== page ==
Divorce:

Timeline

It is helpful, when deciding to get a divorce, to know what to expect, as it is a complex process that will almost invariably result in frustrating delays and unanticipated events. The following general timeline can help you understand the progression of the general divorce process, though obviously there will be variations from state to state and from one couple to the next.

  • The divorce is started when one of the spouses gets a lawyer to write a petition/complaint, which is a legal document explaining the reason for the divorce and how he or she wishes to resolve the resulting legal, financial, and custody issues.

  • The petition/complaint is filed with the court.

  • The court or the lawyer ensures that the other spouse is served with the petition/complaint, along with a summons, requiring the other spouse to respond with their answer.

  • A time frame is given for the response (typically, three weeks). The response states if the spouse agrees or disagrees with the petition/complaint as well as how he or she wished to proceed with the divorce decision. Failure to respond results in the assumption that he or she agrees.

  • There is then an exchange of documents and information between the couple, concerning such issues as property and income. In examining this information, the couple and the court and determine how property should be divided, as well as how to deal with issues such as child support and alimony.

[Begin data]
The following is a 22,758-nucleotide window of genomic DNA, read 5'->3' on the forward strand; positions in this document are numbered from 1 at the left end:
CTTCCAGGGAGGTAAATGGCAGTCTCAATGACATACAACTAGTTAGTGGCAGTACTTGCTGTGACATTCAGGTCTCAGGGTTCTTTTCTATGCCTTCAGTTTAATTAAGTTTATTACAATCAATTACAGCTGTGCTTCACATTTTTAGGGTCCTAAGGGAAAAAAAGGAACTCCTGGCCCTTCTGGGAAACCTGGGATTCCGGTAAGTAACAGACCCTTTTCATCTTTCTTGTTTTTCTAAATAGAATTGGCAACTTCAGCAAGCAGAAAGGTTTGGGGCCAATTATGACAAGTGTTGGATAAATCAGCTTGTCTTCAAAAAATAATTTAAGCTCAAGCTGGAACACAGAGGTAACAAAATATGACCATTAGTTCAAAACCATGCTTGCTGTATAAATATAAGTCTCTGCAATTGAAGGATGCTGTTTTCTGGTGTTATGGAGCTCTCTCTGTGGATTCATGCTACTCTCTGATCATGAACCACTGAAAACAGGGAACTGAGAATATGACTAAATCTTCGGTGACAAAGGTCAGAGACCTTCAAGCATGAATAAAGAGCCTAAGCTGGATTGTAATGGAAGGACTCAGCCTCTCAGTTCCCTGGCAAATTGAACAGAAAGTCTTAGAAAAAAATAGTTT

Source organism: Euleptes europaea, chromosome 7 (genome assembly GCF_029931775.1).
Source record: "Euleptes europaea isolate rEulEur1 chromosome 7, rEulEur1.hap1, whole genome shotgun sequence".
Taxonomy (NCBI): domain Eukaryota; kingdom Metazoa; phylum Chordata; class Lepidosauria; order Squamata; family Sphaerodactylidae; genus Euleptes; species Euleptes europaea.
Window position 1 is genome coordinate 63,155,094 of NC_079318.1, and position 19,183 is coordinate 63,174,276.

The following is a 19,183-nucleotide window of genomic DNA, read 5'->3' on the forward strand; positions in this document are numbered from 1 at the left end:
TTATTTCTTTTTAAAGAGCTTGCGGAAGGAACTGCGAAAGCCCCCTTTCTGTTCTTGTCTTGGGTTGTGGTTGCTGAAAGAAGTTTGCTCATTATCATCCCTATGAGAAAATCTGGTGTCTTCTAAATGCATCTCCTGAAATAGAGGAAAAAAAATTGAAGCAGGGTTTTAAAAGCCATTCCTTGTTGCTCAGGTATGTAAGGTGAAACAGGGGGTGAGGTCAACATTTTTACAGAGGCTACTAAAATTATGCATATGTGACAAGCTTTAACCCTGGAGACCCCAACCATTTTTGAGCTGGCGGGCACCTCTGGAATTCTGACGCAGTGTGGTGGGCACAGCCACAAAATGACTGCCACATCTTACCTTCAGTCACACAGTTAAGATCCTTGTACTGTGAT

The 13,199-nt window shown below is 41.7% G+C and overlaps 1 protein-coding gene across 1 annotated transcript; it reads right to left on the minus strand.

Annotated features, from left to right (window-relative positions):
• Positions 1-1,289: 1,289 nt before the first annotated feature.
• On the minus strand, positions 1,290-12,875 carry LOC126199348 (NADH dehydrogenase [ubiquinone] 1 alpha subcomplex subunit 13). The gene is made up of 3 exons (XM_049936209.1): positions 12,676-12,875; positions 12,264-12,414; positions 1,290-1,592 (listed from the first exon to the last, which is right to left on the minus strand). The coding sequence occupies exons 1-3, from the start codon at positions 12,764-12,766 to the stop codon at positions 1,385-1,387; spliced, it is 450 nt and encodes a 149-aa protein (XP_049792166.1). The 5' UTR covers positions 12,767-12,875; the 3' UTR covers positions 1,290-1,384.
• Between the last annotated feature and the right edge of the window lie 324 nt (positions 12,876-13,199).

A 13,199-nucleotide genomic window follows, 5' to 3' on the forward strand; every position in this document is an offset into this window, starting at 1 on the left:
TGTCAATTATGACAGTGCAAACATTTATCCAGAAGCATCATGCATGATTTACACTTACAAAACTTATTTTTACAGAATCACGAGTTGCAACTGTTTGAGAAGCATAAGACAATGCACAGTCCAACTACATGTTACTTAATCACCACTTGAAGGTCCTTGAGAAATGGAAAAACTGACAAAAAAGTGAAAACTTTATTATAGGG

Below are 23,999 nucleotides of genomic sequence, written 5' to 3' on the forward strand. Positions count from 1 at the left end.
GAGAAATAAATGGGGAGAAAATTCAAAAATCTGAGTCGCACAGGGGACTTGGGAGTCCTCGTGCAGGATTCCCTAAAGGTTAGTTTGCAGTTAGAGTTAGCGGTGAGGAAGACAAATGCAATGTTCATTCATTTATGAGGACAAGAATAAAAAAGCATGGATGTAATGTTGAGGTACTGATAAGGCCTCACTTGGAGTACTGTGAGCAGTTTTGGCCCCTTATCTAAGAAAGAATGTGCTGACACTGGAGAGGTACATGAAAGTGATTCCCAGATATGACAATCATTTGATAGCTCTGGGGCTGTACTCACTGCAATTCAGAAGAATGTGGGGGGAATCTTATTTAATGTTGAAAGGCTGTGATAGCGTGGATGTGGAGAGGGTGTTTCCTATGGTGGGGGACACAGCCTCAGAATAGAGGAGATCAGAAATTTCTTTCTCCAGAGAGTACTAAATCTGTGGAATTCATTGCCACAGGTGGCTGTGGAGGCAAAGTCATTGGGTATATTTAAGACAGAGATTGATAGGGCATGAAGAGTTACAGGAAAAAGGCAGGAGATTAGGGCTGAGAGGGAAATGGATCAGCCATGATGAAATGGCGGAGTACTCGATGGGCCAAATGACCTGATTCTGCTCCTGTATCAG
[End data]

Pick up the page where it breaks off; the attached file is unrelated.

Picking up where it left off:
• It is possible, at this point, for the couple to voluntarily decide to go through mediation or settlement, in order to resolve the issues at hand. Some states actually require that all couples seeking a divorce attempt this.

  • In the event that a settlement is reached, there is an informal hearing where it is presented to the judge, who will examine it and ask some general questions, in order to make sure that both parties understand the decision and its consequences.

  • If the settlement agreement is approved by the judge, the couple is given a decree of divorce, which indicates the agreement the couple has reached. If the agreement is not approved by the judge or is never reached by the couple, then the case goes to trial.

  • During the trial, attorneys from both sides present their arguments, and unresolved issues, such as child custody, alimony, child support, and property division are determined by the judge. When the judge reaches a decision, he or she grants the divorce.

  • At this time, either or both spouses can appeal the decision to a higher court, though it is rare for an appeals court to overturn the judge’s ruling. Settlements, in almost all cases, cannot be appealed if both parties agreed to the terms.

As far as the length of each of these steps, it is difficult to determine and can vary considerably. The whole process can last from a few months to several years. The more the couple can cooperate and compromise, the faster and smoother the whole process will be.

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